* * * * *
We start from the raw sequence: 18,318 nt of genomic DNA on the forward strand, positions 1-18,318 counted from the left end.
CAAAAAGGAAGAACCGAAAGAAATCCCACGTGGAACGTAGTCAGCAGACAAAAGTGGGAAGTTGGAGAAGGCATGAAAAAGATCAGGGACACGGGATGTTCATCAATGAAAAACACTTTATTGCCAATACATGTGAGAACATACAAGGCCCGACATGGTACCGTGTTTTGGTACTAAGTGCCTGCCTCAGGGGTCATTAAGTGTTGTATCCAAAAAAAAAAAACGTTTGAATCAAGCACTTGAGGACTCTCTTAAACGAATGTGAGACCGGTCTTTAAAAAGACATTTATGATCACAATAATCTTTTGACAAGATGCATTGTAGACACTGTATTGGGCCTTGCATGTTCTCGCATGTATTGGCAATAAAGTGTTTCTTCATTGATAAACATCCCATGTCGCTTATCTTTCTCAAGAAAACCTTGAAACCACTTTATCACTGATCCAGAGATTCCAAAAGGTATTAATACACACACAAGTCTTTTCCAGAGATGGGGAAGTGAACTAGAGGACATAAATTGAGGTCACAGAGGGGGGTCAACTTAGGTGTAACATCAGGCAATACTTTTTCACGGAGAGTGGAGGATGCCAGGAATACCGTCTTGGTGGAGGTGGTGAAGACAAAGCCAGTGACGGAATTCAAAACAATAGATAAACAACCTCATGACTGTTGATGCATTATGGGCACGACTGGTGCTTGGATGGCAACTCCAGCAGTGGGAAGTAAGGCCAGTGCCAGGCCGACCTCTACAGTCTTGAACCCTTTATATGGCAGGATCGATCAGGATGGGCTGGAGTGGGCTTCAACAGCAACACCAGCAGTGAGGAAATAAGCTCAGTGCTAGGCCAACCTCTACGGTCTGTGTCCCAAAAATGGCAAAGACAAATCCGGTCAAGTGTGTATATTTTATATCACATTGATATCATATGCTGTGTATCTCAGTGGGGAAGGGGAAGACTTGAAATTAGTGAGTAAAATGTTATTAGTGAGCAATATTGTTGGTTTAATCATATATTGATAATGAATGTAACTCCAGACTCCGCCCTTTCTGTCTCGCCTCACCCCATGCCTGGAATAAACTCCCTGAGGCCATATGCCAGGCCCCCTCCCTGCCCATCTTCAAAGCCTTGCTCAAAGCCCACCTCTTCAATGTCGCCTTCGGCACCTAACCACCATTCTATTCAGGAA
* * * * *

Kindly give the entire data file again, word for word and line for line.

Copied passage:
We start from the raw sequence: 18,318 nt of genomic DNA on the forward strand, positions 1-18,318 counted from the left end.
CAAAAAGGAAGAACCGAAAGAAATCCCACGTGGAACGTAGTCAGCAGACAAAAGTGGGAAGTTGGAGAAGGCATGAAAAAGATCAGGGACACGGGATGTTCATCAATGAAAAACACTTTATTGCCAATACATGTGAGAACATACAAGGCCCGACATGGTACCGTGTTTTGGTACTAAGTGCCTGCCTCAGGGGTCATTAAGTGTTGTATCCAAAAAAAAAAAACGTTTGAATCAAGCACTTGAGGACTCTCTTAAACGAATGTGAGACCGGTCTTTAAAAAGACATTTATGATCACAATAATCTTTTGACAAGATGCATTGTAGACACTGTATTGGGCCTTGCATGTTCTCGCATGTATTGGCAATAAAGTGTTTCTTCATTGATAAACATCCCATGTCGCTTATCTTTCTCAAGAAAACCTTGAAACCACTTTATCACTGATCCAGAGATTCCAAAAGGTATTAATACACACACAAGTCTTTTCCAGAGATGGGGAAGTGAACTAGAGGACATAAATTGAGGTCACAGAGGGGGGTCAACTTAGGTGTAACATCAGGCAATACTTTTTCACGGAGAGTGGAGGATGCCAGGAATACCGTCTTGGTGGAGGTGGTGAAGACAAAGCCAGTGACGGAATTCAAAACAATAGATAAACAACCTCATGACTGTTGATGCATTATGGGCACGACTGGTGCTTGGATGGCAACTCCAGCAGTGGGAAGTAAGGCCAGTGCCAGGCCGACCTCTACAGTCTTGAACCCTTTATATGGCAGGATCGATCAGGATGGGCTGGAGTGGGCTTCAACAGCAACACCAGCAGTGAGGAAATAAGCTCAGTGCTAGGCCAACCTCTACGGTCTGTGTCCCAAAAATGGCAAAGACAAATCCGGTCAAGTGTGTATATTTTATATCACATTGATATCATATGCTGTGTATCTCAGTGGGGAAGGGGAAGACTTGAAATTAGTGAGTAAAATGTTATTAGTGAGCAATATTGTTGGTTTAATCATATATTGATAATGAATGTAACTCCAGACTCCGCCCTTTCTGTCTCGCCTCACCCCATGCCTGGAATAAACTCCCTGAGGCCATATGCCAGGCCCCCTCCCTGCCCATCTTCAAAGCCTTGCTCAAAGCCCACCTCTTCAATGTCGCCTTCGGCACCTAACCACCATTCTATTCAGGAA